Diamond Village, a homeless encampment in Morgantown, will officially be disbanded in the coming weeks once its residents are offered alternative housing. 

“We must treat individuals experiencing loss of shelter with the same dignity owed to all people,” said Robb Livingood, a WVU law graduate. 

On Tuesday evening, the Morgantown City Council voted 6-1 to disband the camp, but not right away. First, the city plans to provide all the current residents with proper housing. It was also decided that no new residents would be permitted to join the camp beginning Wednesday. 

Once vacated, the camp will be torn down and cleaned up by the city. 

Members of the West Virginia Coalition to End Homelessness began their outreach to register each current resident of Diamond Village on Thursday. The Bartlett House will be locating housing for them, and residents have 14 days to accept a housing offer.

“Those doing that outreach will essentially be collecting their information, their name, if they have one, their contact number, [and] any obstacles they’re facing,” said Keri DeMasi, CEO and executive director of the Bartlett House. “It’s collecting that information so that we can then find housing options for that person.”

Monongalia County Commissioner Tom Bloom said he wanted the city to remove the camp and move the residents into housing through these local programs. He said the camp was a toxic environment for those suffering from drug addiction.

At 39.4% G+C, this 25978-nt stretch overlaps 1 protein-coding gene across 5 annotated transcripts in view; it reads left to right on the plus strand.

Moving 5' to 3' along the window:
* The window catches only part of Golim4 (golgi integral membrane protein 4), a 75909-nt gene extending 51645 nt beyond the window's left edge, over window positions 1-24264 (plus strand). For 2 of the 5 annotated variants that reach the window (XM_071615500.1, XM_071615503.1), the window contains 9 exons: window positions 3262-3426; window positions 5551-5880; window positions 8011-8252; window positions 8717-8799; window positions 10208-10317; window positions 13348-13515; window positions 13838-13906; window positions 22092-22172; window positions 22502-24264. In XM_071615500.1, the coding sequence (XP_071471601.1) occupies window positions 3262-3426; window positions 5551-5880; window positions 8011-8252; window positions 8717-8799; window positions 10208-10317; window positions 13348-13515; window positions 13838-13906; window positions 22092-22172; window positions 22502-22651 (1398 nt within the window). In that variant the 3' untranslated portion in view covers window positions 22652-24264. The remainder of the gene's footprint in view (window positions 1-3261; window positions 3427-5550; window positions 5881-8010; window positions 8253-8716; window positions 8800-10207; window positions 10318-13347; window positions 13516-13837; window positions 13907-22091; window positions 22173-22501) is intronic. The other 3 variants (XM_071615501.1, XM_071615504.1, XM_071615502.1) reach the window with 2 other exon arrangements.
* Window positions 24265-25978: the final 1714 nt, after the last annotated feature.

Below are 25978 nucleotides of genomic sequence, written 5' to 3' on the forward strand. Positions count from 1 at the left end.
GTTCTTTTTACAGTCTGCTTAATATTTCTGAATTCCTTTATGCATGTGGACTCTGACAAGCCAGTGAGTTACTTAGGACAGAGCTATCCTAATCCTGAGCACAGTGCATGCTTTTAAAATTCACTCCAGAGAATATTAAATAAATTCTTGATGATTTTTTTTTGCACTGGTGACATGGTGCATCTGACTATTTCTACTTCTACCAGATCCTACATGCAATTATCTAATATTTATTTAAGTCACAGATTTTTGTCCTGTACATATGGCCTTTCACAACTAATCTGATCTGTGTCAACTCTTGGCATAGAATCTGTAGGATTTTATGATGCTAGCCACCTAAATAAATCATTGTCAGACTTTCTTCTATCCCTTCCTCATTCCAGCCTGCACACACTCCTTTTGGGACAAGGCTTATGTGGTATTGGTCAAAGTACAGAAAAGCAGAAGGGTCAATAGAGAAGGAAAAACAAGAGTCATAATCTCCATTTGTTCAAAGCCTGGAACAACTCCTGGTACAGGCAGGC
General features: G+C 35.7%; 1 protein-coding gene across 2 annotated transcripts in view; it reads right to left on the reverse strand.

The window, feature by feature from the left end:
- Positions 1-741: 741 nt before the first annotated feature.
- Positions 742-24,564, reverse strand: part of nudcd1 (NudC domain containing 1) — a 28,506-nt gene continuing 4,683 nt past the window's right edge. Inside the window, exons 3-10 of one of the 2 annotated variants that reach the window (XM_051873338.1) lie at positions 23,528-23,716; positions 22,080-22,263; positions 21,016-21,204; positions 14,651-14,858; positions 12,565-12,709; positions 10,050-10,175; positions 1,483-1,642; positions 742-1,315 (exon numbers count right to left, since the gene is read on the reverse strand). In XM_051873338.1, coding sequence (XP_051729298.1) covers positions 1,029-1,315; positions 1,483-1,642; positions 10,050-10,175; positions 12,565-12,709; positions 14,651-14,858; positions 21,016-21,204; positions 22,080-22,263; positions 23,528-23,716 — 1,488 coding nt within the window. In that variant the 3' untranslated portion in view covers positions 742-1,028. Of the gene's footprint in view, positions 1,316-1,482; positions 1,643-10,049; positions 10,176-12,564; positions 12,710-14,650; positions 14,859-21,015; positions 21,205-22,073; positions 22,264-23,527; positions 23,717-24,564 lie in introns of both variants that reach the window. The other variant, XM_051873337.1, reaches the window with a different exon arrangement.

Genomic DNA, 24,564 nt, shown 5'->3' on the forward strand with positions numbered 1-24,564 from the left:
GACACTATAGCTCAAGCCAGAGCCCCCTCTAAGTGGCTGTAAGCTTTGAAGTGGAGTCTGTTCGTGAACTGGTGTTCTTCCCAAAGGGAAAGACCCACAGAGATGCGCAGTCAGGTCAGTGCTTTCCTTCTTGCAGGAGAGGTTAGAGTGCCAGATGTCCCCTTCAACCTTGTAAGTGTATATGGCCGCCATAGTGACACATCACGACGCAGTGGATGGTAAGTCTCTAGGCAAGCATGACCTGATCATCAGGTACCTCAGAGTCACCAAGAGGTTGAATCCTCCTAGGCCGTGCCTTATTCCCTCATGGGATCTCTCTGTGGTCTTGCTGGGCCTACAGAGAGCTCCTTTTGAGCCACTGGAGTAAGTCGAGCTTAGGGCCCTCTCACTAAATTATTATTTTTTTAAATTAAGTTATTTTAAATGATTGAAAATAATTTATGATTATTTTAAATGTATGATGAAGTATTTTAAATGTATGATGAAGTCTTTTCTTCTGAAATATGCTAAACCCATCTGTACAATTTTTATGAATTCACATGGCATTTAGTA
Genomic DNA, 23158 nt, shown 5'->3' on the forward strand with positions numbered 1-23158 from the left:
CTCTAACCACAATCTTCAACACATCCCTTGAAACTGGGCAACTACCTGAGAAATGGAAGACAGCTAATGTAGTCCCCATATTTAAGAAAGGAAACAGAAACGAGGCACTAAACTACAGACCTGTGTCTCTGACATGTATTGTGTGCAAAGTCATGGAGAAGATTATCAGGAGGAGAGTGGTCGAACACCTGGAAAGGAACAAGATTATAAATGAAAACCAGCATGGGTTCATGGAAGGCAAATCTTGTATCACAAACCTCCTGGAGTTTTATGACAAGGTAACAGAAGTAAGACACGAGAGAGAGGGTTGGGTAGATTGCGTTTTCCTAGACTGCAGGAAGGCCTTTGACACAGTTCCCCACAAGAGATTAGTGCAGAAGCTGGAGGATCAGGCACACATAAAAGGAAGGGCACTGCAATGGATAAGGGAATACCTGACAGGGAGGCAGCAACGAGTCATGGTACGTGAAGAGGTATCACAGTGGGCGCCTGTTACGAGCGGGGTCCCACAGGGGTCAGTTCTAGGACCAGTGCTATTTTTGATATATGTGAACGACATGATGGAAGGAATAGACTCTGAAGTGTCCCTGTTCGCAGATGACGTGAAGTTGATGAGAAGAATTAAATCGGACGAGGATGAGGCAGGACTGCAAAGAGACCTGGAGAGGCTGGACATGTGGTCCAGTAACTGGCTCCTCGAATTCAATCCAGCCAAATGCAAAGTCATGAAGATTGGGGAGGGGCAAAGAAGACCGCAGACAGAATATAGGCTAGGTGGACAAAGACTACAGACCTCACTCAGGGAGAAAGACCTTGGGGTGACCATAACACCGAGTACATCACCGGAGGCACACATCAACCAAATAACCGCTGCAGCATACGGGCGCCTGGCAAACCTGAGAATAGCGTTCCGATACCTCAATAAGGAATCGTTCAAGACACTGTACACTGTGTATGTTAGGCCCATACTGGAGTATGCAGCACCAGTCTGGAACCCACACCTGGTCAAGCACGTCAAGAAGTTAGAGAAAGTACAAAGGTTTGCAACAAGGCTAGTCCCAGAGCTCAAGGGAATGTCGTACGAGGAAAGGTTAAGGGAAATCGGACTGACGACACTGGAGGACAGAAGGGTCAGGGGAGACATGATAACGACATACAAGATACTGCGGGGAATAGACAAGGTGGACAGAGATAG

At least eight of the current residents have been in drug addiction programs before, according to an article from the Dominion Post. The life-saving drug Narcan has been used in the camp numerous times. 

Earlier this year, the camp was located on a camping lot on private property with permission from the landowner. In July, the landowner ordered the encampment to leave the property, and it was moved to public city land nearby. 

The camp currently consists of at least 20 people, with some estimates bringing the count closer to 25. As of right now, the camp sits between Pennsylvania Avenue and Deckers Creek.

The Council meeting marked the third attempt at emptying and removing the camp. The first was led by Bloom, creating a task force to get the residents into housing before the holiday season. Bloom said 28 were housed then. 

When the COVID-19 pandemic hit, a second task force was created, which was able to put 18 residents into a motel. When the camp moved onto private land, and then onto city property, a third task force was created to find a way to remove the camp while respecting the rights of the residents who lived there, which was ensured by the volunteers of Our Future WV, who led the third task force. 

“The camp was not dealing with their needs, only supporting their habit, and we need to get them help immediately based on their individual needs," Bloom said.